Geolocation of Tweets Affects the Rankings in Local Google

06 Jan 2011, Posted by admin in Featured,Social, 23 Comments

Geolocation of Tweets Affects the Rankings in Local Google

At the end of last year Danny Sullivan wrote an article for Search Engine Land titled “What Social Signals do Google & Bing Really Count?” which featured an interview between representatives from both search engines. The article confirmed that Google and Bing use Twitter and (possibly to a lesser extent) Facebook as another signal to determine where a site is able to rank in the regular search results.

While a lot of SEOs had begun to suspect that tweeted links were influencing rankings, it was really good to see it actually confirmed.

What Google & Bing didn’t mention, though, was how strongly they were using these social signals as a ranking factor. Google has claimed for years now that there are over 200 ranking factors, so it’s hard to say whether their use of Twitter is a majorly influential factor (like links) or whether it’s just one of many neglible factors.

Google also failed to mention how long the Twitter effect would last – I think quite a few people may expect it to be a very time-sensitive thing, particularly around breaking news. The assumption is that, when Google uses tweets to boost a page for a search term, the ‘Twitter effect’ will eventually stop being such a strong ranking factor after enough time (or when the tweets stop) and then the regular SEO factors (links, on-page keywords, etc) start to take over. This wasn’t confirmed or suggested, it’s just what I would have expected.

A final point that wasn’t mentioned is whether or not Google differentiates between tweets from specific countries – so whether tweets from UK users to a specific page helps boost that page in, or whether it also helps in US results in

These two points – tweet locations and how long the Twitter effect lasts for – is something that I wanted to look into because of a post I wrote a while ago on Raven Tools. I wrote it very shortly after Sugarrae published hers, and I noticed something interesting about the two posts – my post very quickly started to rank very well for the term “Raven Tools” in, out-ranking Rae’s even though I linked to her post from mine, and despite the fact that Sugarrae’s post, by all the regular SEO metrics like number of links and domain authority, greatly deserved to outrank my post. My post ranked so well on that the only domain that outranked it was itself. This wasn’t true in though, the US results showed the results that you’d normally expect, with Sugarrae outranking me and with my site towards the bottom of page 1. I should also point out, my site isn’t geo-targetted to any location in particular.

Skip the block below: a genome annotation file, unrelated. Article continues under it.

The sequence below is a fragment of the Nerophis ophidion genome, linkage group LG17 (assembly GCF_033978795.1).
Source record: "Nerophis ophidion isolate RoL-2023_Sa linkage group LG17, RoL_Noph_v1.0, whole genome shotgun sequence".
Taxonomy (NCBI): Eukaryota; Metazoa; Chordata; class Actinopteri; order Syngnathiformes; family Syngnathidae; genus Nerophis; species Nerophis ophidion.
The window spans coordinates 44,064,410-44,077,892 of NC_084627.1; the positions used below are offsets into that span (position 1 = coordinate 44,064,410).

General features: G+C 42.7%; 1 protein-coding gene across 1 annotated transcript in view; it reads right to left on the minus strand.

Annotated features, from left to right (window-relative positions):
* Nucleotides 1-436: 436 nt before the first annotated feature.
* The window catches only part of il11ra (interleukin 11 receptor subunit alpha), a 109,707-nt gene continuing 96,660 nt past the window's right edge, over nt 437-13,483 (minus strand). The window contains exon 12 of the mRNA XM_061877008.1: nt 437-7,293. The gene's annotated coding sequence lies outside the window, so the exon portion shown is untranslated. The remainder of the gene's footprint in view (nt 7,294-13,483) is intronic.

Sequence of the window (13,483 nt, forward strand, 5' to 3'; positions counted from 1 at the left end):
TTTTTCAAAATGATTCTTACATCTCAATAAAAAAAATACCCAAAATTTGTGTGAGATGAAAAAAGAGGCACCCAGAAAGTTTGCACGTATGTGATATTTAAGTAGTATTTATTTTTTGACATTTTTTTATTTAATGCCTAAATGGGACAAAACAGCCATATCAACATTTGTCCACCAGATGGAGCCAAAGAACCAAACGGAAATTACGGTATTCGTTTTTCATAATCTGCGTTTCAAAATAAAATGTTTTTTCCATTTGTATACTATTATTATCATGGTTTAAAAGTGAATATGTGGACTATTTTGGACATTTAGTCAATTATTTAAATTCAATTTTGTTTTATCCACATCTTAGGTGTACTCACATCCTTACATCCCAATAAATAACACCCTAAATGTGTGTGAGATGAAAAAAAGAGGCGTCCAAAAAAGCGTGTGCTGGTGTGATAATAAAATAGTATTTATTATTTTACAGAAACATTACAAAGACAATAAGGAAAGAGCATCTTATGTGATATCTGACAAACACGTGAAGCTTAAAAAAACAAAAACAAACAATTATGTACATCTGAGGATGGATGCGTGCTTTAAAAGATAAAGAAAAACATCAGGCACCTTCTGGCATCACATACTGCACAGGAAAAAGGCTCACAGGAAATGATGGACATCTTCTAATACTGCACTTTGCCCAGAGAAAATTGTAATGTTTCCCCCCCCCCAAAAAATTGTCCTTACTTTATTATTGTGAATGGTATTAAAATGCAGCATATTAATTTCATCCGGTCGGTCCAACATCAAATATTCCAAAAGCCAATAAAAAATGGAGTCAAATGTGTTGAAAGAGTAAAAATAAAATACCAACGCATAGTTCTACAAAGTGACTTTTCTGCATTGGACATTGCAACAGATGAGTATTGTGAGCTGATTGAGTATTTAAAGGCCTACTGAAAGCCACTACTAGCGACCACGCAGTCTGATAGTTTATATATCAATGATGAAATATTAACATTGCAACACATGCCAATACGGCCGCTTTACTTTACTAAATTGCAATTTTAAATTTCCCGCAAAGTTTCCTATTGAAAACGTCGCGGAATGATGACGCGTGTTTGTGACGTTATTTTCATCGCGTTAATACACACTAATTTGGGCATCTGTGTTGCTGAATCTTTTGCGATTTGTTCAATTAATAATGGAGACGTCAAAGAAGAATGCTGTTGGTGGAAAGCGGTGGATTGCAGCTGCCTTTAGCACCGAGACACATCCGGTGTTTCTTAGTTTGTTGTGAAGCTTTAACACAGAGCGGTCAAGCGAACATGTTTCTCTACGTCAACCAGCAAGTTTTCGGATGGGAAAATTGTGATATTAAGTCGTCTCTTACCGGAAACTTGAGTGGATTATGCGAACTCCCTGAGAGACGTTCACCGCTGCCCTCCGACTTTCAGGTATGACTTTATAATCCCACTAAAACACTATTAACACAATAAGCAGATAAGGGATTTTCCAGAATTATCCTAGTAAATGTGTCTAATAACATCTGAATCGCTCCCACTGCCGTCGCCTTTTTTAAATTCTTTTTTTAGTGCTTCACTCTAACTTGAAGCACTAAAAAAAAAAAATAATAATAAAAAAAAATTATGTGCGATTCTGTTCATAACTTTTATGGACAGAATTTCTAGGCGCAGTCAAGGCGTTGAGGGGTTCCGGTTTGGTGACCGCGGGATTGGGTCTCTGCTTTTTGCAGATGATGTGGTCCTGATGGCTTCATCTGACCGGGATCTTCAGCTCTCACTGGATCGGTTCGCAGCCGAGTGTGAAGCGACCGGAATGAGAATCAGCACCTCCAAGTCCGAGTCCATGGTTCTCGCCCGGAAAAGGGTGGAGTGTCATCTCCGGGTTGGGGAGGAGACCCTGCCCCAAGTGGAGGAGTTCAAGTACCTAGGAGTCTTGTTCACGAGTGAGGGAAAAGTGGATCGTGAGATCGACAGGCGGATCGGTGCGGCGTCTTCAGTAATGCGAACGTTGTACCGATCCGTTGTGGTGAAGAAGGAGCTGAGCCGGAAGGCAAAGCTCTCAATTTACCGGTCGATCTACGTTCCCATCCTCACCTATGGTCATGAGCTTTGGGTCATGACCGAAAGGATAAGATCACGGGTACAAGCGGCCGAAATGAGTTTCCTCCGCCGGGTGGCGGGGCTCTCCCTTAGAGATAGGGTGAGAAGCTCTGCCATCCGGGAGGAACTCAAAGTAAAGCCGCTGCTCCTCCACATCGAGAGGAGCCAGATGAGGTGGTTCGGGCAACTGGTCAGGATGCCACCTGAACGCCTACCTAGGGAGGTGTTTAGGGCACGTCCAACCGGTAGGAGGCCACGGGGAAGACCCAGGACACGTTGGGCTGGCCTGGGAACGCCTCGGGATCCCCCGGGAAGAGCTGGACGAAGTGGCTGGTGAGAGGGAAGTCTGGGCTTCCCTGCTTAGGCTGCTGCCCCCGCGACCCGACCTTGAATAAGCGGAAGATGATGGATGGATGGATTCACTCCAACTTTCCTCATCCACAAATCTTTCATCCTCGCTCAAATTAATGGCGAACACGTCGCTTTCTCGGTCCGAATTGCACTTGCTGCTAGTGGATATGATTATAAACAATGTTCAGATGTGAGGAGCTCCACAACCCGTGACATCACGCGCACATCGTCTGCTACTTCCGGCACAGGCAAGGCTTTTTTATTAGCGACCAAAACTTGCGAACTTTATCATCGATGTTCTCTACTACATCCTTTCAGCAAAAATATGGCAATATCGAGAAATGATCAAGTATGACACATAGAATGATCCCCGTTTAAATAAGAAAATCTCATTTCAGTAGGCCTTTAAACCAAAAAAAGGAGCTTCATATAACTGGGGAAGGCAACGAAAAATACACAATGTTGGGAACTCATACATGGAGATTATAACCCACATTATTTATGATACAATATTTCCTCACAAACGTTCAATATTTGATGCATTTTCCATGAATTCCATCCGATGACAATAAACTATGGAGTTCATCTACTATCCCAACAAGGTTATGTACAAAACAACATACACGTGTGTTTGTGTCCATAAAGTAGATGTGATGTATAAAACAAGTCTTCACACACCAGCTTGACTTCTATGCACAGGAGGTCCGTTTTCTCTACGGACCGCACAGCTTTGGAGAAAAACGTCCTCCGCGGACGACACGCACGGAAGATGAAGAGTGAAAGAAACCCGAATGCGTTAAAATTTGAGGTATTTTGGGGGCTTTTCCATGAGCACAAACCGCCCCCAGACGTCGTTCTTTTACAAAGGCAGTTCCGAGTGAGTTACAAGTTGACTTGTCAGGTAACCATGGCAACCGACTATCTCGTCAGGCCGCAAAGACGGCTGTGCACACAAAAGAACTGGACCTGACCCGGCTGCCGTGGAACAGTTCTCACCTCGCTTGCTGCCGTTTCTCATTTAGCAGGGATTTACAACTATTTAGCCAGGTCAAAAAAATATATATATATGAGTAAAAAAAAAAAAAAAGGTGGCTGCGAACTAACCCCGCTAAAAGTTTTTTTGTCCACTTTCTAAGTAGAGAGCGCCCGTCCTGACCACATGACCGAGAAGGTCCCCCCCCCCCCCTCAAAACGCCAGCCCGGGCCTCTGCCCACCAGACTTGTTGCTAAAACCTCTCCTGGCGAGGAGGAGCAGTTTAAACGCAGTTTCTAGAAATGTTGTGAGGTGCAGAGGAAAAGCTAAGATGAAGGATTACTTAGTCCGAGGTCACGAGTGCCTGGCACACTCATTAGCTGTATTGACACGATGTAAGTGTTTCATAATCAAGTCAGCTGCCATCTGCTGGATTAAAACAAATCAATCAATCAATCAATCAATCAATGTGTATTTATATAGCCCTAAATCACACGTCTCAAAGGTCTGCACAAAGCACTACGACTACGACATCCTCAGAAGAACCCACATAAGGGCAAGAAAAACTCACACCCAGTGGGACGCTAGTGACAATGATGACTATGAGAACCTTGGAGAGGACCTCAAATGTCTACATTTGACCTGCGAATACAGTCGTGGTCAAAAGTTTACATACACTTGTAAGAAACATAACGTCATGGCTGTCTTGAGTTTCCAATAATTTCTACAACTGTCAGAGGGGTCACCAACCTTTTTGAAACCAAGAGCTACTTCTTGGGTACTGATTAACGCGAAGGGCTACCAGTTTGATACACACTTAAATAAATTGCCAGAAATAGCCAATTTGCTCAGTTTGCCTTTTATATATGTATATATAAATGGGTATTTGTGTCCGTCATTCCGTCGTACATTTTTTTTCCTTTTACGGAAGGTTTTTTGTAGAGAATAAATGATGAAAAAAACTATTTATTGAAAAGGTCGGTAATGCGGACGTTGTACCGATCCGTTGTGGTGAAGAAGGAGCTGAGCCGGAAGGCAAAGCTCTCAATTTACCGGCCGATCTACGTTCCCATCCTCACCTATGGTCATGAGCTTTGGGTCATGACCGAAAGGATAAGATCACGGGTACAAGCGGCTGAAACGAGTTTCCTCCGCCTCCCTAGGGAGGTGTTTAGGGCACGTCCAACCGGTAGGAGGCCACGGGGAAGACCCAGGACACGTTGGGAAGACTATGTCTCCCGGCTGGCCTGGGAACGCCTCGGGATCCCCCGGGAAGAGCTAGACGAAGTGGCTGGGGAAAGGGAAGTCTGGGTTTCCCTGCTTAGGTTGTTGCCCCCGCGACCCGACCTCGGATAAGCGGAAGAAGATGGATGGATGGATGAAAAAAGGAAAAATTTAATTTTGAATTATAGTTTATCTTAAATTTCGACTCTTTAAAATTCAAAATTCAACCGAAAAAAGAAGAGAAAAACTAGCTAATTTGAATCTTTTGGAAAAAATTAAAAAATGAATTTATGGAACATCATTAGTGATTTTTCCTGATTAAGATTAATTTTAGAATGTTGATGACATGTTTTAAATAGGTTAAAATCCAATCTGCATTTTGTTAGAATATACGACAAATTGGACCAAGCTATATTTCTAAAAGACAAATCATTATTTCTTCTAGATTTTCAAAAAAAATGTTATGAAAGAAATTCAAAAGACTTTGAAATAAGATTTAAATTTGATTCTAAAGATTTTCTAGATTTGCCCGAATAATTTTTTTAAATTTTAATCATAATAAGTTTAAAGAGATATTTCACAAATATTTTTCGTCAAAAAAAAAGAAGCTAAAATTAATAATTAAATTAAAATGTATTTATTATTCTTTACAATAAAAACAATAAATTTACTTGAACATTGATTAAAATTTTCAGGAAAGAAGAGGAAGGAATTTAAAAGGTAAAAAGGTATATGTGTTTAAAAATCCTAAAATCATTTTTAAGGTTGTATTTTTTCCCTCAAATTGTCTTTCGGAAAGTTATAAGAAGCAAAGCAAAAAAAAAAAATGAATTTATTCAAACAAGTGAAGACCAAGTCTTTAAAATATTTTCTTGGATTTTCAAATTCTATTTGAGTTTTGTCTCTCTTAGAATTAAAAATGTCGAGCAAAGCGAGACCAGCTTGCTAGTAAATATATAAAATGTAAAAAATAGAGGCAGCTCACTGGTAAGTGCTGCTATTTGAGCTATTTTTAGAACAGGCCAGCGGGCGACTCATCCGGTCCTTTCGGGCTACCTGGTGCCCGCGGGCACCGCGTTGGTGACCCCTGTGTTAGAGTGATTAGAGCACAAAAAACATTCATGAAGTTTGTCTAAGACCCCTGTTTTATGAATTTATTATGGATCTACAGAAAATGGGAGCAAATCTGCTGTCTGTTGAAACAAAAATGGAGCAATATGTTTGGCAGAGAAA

Is there a time limit to the Twitter effect?

At the time I assumed it was some kind of query-deserves-freshness effect, and that eventually my site would drop down the search results. That would fit with my original idea that Google’s use of Twitter is to spot breaking news and promote tweeted articles when the topic was hot, but then dropped those articles in favour of the most linked to over time, when the topic wasn’t being tweeted about as much.

It’s been over 5 months since my Raven post, and it’s still only outranked by in the UK.

This would imply that, in this case at least, the Twitter effect may not be time-based, and tweets from months ago may still help your page to rank well.

Does Google use tweet locations?

I wanted to look into why my post was ranking well in the UK results, but not anywhere else. It’s a .com, hosted in the US and it isn’t geo-targetted to any country, Google shouldn’t consider it a UK specific site.

Using Backtweets I grabbed a load of the data around who tweeted my post and compared it with who tweeted Sugarrae’s. An important point to remember is that Google is likely treating some tweets diffently to others, depending on how authoritative they think a Twitter user is.

While Sugarrae had more tweets to her article than I had mine (she had 23 to my 13), the majority of my tweets were from people who had their location set to somewhere in the UK (9 of the 13), while Sugarrae had the vast majority of her tweets from the US (17 of her 23), and she only had 2 UK tweets.